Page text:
LCDC: Wave energy possible in 4 areas
Jan 27, 2013
By JEFF BARNARD
AP Environmental Writer
GRANTS PASS — The state of Oregon has adopted a plan laying out four areas for siting wave energy projects so they avoid interfering with fishing, scenic vistas and sensitive marine habitats.
The Land Conservation and Development Commission adopted the amendments to the Oregon Territorial Sea Plan at a meeting in Salem on Thursday. The plan, five years in the making, covers state territorial waters extending three miles off the coastline.
“This balanced proposal shows Oregon can thoughtfully support this emerging and promising industry while protecting our coastal communities’ quality of life, our commercial and recreational fisheries, and a coastline that all Oregonians treasure,” Gov. John Kitzhaber said in a statement.
Oregon has invested more than $10 million in the Oregon Wave Energy Trust, which funds research and projects to speed development of wave energy in Oregon.
The Oregon coast has become a hotspot for wave power research and development. Waves are bigger on the West Coast than the East Coast by virtue of the prevailing westerly winds, and waves get bigger the farther they are from the equator.
Two of the areas are off Reedsport, where Ocean Power Technologies of Pennington, N.J., has the nation's first federal permit to build a wave energy park. The company planned to deploy the first of 10 buoys this spring. The project would generate electricity for about 1,000 homes from the motion of the waves.
Another site south of Warrenton would be reserved for a project to generate power for the Camp Rilea Military Reservation. One south of Garibaldi would be restricted to technologies that rest on the ocean bottom, to avoid interfering with fishing by the Pacific City dory fleet.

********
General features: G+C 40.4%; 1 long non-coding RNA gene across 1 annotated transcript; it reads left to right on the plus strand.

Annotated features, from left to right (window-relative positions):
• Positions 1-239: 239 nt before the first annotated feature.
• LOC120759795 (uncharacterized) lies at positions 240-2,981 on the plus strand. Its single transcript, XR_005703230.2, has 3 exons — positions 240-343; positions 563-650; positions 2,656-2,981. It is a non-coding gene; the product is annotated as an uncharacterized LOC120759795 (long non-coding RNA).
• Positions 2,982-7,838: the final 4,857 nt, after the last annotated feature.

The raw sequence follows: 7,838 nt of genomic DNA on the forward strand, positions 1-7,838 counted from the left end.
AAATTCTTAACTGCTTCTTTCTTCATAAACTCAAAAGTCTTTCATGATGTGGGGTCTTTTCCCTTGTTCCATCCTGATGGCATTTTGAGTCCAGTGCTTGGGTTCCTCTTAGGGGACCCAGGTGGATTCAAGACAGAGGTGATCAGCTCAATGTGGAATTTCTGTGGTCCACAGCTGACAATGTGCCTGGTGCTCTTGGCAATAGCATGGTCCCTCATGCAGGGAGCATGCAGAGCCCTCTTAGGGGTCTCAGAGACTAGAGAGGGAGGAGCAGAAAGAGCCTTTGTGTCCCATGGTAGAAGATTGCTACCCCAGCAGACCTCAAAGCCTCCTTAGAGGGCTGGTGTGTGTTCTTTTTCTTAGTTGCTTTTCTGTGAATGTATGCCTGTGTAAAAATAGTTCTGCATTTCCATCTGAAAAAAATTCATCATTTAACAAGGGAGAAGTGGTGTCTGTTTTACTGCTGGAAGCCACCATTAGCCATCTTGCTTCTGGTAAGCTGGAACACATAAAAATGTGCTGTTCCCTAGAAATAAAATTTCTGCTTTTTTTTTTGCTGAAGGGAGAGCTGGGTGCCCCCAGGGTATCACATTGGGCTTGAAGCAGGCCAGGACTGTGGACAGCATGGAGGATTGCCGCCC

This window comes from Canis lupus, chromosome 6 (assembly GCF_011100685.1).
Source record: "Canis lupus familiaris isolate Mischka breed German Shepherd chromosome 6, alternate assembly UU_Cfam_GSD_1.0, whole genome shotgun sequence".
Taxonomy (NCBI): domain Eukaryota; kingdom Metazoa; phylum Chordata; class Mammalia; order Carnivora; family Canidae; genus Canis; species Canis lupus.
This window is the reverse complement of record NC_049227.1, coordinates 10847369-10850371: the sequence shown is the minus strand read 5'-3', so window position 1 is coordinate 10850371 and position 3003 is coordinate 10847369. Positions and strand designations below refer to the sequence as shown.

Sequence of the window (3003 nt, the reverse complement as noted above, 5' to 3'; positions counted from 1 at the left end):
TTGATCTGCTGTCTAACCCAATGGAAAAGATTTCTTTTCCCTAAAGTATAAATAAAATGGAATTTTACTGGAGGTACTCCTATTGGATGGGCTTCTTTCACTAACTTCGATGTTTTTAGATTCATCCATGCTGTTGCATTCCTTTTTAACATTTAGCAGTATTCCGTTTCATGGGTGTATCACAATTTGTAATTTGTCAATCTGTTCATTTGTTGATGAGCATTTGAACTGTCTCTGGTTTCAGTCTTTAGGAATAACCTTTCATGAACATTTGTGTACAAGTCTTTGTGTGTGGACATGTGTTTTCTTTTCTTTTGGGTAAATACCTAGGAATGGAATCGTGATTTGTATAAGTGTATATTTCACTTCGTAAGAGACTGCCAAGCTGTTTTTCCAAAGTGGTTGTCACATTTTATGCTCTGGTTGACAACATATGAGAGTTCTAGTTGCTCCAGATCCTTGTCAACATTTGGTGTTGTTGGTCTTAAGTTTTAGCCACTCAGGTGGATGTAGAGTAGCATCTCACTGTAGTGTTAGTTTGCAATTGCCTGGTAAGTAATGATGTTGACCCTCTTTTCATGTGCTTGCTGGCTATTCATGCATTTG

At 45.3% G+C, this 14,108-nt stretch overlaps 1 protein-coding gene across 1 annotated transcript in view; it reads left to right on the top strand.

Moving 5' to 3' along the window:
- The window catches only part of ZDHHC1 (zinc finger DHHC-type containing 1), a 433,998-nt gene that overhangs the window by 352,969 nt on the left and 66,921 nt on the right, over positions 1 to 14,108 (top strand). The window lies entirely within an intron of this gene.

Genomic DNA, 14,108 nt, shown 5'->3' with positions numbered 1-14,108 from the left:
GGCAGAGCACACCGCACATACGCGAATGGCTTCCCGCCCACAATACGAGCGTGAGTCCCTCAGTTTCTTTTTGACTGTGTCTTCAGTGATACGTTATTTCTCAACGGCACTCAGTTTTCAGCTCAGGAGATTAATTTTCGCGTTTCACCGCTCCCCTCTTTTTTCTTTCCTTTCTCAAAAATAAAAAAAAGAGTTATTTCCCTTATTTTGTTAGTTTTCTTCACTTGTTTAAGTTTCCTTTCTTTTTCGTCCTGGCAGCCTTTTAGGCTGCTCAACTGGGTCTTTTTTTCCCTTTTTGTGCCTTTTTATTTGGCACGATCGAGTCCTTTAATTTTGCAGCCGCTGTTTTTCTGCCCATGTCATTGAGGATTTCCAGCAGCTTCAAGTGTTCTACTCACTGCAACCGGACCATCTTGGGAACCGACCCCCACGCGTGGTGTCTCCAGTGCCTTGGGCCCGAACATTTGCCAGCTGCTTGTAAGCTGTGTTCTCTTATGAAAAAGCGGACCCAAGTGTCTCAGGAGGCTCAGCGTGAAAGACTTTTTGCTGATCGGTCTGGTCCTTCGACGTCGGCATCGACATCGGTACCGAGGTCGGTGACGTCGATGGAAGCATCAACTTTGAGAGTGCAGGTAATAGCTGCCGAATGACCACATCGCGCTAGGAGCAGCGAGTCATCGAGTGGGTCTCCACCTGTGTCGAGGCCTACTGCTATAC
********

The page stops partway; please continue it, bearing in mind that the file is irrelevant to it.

“No other state has anything like this for ocean development,” said Susan Allen, director of Our Ocean, part of the Pew Environmental Group. She was a member of an advisory group for the plan.
“Ocean users wanted to shape where (the Federal Energy Regulatory Commission) would allow renewable energy planning. We spent a long time identifying all the important economic, ecological and cultural areas,” where development would not be allowed.
The plan goes to the National Oceanic and Atmospheric Administration for approval. Then it will be used by FERC in making decisions on wave energy projects.
The plan does not include a location for the Pacific Marine Energy Center, where Oregon State University and the University of Washington plan to build a wave energy testing center. Located about five miles off shore, that site is outside state territorial waters.
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